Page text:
Why this show is so revered is beyond me. Wasn't this contemporary with the first season or so of Lucy? It really suffers by comparison.

Anonymous said...

Holy jeebus, I just looked it up and it came four years *after* Lucy. I have a newfound disrespect for the writers involved.

M said...

Not at all funny to me. I'm 27. Sorry, Ken!

John said...

I think modern audiences can relate to, and you get a more favorable reaction out of, the Carney-Gleason end piece from "Better Living Through TV".

The 'Chef of the Future' routine has something people of today can automatically relate to -- cheap late-night TV commercials feature a crappy product that promises way more than it could deliver -- and avoids the angry, bombastic part of Ralph's persona that many people find uncomfortable to watch (the earlier scene between Ralph and Alice over his borrowing the money to buy the handy housewife helpers and do the TV commercial is also great, but the threat of domestic violence at one point -- even though Ralph immediately apologizes -- does take some people out of the comedy mood).

Tim Susman said...

I'm 41. I knew this routine, but I still laughed at Art Carney's delivery of "Helloooo, ball!" The rest of it got a chuckle--"There's something wrong with this club" and the missed swings--but I should say that I've seen Honeymooners eps that did make me laugh.

esme said...

I'm 19, and thought it was dull except (to echo) when he said "hello, ball." The line was delivered wonderfully. On my "Three Stooges to Marx Brothers" slapstick spectrum, I put it more with the Stooges. Too much shtick.

Robin R. said...

I'm 39, and for what it's worth, not an American (I'm Australian): I can't say I found that very funny - amusing, sure, but not hilarious. But I have seen snippets from the Honeymooners before now that I know I've laughed at - so, I don't know: maybe I just don't like golf jokes! (One observation: Gleason and Carney really seemed to be playing to the live audience here, more than the cameras - I guess that's to be expected at the dawn of the sitcom, but as someone who's used to the performance style of later generations of sitcom actors, I found it kind of distracting.)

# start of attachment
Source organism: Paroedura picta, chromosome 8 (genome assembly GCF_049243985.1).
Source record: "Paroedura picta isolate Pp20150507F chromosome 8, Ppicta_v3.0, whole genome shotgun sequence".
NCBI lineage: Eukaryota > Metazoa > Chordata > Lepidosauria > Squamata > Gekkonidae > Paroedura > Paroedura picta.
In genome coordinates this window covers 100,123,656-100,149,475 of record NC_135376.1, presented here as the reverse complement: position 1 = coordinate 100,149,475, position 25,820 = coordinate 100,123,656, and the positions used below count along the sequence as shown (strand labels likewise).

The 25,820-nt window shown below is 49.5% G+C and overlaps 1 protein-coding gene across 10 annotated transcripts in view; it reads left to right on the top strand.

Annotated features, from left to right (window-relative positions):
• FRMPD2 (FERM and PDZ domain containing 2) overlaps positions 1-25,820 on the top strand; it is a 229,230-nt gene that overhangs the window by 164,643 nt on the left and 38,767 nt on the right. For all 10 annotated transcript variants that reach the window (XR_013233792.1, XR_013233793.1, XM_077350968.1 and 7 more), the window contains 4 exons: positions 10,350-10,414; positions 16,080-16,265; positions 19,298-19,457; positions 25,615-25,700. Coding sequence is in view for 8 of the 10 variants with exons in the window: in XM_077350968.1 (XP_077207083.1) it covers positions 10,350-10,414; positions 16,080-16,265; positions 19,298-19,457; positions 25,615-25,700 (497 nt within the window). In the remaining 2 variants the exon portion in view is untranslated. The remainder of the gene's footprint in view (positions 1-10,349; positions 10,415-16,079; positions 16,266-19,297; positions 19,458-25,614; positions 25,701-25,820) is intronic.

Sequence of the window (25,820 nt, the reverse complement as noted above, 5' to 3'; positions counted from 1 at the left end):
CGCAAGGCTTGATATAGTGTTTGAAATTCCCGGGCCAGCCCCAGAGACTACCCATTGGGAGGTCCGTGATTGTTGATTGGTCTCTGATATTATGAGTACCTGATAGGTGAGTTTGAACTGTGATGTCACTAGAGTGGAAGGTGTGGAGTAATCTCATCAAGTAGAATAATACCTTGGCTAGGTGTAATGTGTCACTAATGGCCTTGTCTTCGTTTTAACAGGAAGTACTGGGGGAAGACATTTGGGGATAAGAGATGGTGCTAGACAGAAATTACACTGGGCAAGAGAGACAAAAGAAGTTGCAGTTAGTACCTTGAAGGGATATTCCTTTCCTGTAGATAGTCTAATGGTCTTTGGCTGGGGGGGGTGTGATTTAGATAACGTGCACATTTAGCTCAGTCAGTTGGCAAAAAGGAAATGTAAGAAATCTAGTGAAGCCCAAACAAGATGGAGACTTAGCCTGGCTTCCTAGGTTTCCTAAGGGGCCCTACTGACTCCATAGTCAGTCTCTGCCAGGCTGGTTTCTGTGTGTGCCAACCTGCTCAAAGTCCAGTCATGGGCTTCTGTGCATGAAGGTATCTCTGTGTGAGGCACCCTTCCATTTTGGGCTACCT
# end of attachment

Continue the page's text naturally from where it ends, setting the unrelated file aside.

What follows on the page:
DwWashburn said...

Ok, either I don't understand props or I don't understand 1950s living areas. When Ralph shuts the window, why does it pop back up a small bit and stay? Is that how houses were ventilated back then?

Ben said...

I'm 37, and think of myself on the very oldest (eldest?) edge of "generation X". Like others before me, I got a good laugh out of Gleason's entrance, but from there, it seemed to go downhill. Everything seems so telegraphed; who didn't see the "Hello ball" line coming? Beyond the laugh at Gleason's outfit, there were a couple of moments that made me smile a little, but nothing meriting an outright laugh.

But here's the thing: I don't think my lack of laughter was generational in any way. One of my favorite movie comedies is "It's a Mad, Mad, Mad, Mad World" (admittedly later than this, but still an "old-fashioned" comedy), and I love listening to old Jack Benny radio shows (every time Frank Nelson appears practically brings me to tears from laughing so hard, and that's just one element). I know the period, I know the characters, but this (and, indeed, every episode of "The Honeymooners" I've ever seen) just doesn't do anything for me.

Mike Schryver said...

D.W. Washburn --

That may not have been a real window, of course, but I clearly remember seeing windows act that way. Maybe the cable things that guide them (sashes?) weren't always weighted properly.

Tim W. said...

I'm in my late 30's (very late), and I watched a lot of older (for me) television as a kid- Leave it to Beaver, I Dream of Jeanie, Bewitched, The Andy Griffith Show- shows that were off the air long before I watched them the first time, but two shows I never understood were I Love Lucy and the Honeymooners. I never found them funny. Now it could be that I've never been a big fan of slapstick (I HATED the Three Stooges), I don't know.

That said, I found the clip somewhat humourous, but I never laughed out loud, and had I been watching it on television, I would have turned the channel after the first 30 seconds. I found the humour forced and cliched, although I did appreciate the comic acting.

Catherine said...